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Newsroom Releases 2014 December Unmarked graves may contain remains of early settlers

03/12/2014
Unmarked graves may contain the remains of early settlers
A James Cook University archaeologist says dozens of European settlers may lie in unmarked graves on the Queensland coast, with records from Townsville’s Magnetic Island suggesting it is ‘dotted’ with burial sites.

Unmarked graves may contain remains of early settlers

A James Cook University archaeologist says dozens of European settlers may lie in unmarked graves on the Queensland coast, with records from Townsville’s Magnetic Island suggesting it is ‘dotted’ with burial sites.

JCU’s Associate Professor Mike Rowland said after reading journals of early explorers, along with reports in newspapers of the day, it appears there are a significant number of Europeans buried in unmarked graves on Queensland’s coast and offshore islands.

He believes the majority of the graves would be from the mid 19th century, but it is possible bodies were buried in unmarked sites up to the 1930s.

“For example the anthropologist John Taylor has noted that unmarked and unofficial graves dot certain parts of Magnetic Island, but the records have been lost in council archives,” he said.

Associate Professor Rowland said in addition to a significant mortality among the European population from various causes, more than 400 ships were wrecked or run aground on the Great Barrier Reef route between 1891 and 1919, with more than 160 fatalities. Some of these were buried on the coast and on offshore islands.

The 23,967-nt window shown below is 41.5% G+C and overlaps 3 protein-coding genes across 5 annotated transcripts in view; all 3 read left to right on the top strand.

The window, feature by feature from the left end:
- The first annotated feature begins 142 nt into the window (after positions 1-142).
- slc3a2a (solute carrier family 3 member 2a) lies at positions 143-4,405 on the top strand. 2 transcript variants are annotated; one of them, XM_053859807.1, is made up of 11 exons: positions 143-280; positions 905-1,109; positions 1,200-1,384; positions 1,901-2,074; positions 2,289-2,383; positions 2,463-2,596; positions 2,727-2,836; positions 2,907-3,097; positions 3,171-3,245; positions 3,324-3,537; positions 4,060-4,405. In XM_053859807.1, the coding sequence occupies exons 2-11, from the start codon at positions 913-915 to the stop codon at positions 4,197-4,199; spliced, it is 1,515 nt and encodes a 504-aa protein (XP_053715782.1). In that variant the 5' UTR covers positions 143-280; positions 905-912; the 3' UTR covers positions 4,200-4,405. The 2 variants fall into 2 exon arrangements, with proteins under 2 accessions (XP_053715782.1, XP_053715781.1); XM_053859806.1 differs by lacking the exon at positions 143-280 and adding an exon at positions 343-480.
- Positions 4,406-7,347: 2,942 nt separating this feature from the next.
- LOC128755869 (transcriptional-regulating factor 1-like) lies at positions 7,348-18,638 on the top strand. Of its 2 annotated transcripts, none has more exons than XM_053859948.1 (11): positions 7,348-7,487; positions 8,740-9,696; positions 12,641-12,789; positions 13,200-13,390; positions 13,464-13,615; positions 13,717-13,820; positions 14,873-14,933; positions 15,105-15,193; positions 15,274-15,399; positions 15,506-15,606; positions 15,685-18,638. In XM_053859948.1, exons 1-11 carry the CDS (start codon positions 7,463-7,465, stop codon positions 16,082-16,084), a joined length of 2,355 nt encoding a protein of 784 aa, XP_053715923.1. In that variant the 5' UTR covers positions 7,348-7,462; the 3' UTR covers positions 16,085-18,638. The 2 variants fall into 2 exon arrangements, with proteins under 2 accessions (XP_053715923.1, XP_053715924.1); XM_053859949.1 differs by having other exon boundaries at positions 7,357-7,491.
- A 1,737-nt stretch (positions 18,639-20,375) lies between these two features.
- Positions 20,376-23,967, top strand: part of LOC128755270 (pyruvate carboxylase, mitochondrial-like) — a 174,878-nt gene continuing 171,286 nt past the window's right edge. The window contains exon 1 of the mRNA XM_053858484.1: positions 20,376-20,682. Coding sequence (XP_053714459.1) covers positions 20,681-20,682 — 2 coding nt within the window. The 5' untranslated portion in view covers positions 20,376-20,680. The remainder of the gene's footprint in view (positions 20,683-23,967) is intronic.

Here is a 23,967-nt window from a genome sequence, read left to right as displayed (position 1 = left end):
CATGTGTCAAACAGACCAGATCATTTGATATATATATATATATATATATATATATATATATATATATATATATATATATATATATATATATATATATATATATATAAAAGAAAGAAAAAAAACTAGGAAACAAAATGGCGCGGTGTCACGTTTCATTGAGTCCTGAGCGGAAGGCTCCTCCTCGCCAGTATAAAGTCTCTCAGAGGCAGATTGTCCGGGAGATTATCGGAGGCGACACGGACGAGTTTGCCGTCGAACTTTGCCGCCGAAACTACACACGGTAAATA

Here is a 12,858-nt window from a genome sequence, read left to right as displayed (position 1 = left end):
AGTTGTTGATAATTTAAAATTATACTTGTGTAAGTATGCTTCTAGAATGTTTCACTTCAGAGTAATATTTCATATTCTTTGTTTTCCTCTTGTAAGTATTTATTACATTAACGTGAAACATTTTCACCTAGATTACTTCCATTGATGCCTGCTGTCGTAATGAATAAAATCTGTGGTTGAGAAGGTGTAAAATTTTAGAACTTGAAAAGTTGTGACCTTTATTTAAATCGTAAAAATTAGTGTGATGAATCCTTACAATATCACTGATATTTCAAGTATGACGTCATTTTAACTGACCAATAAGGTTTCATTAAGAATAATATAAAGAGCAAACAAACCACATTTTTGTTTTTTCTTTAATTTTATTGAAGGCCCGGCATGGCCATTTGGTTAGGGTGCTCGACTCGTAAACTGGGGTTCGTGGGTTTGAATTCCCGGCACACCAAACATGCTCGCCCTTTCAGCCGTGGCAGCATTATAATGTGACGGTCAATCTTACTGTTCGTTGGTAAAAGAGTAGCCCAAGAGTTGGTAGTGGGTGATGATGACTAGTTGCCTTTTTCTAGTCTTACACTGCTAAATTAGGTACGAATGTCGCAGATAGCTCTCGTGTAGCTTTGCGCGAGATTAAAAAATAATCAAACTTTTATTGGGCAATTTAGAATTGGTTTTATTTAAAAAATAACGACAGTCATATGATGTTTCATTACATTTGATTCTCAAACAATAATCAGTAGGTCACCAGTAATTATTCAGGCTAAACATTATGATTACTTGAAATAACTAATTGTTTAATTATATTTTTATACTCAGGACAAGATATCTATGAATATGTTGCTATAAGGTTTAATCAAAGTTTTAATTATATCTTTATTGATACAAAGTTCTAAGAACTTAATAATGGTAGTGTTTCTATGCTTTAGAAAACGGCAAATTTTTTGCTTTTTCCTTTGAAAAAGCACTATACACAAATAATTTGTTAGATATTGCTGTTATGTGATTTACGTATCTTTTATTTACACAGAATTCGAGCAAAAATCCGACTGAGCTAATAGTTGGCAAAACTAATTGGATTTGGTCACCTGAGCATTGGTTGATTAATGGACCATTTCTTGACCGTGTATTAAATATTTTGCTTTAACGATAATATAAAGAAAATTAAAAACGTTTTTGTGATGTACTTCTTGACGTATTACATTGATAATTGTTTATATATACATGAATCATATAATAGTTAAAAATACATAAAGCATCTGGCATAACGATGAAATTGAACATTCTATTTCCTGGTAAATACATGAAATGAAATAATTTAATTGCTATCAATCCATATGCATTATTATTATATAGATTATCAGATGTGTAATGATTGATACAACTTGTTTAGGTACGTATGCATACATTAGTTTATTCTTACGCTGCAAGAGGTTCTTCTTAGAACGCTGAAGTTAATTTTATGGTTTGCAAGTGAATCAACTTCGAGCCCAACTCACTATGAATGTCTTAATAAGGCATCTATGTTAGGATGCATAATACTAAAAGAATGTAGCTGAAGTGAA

“The graves might have originally been marked with stones or crosses or coral, but those markings are now long gone,” he said.

Associate Professor Rowland said the study was of particular concern because he helped police develop policy on the handling of human remains back in the early 1980s.

“This focused on Aboriginal and Torres Strait Islander remains, and that focus established an expectation that human remains exposed by erosion in coastal dunes and on islands would be Aboriginal or Torres Strait Islander.

“The indications are that this cannot be assumed in all cases, and that further investigation might be needed to ensure that the appropriate community is liaised with when remains are found.”

Associate Professor Rowland said some ancestors of early settlers are still curious about what happened to their relatives and the ‘lonely grave’ filled an important space in the Australian ethos.

He suggested a live, crowd-sourced database of European burials on the coast and islands of Queensland be established, to which new evidence could be added.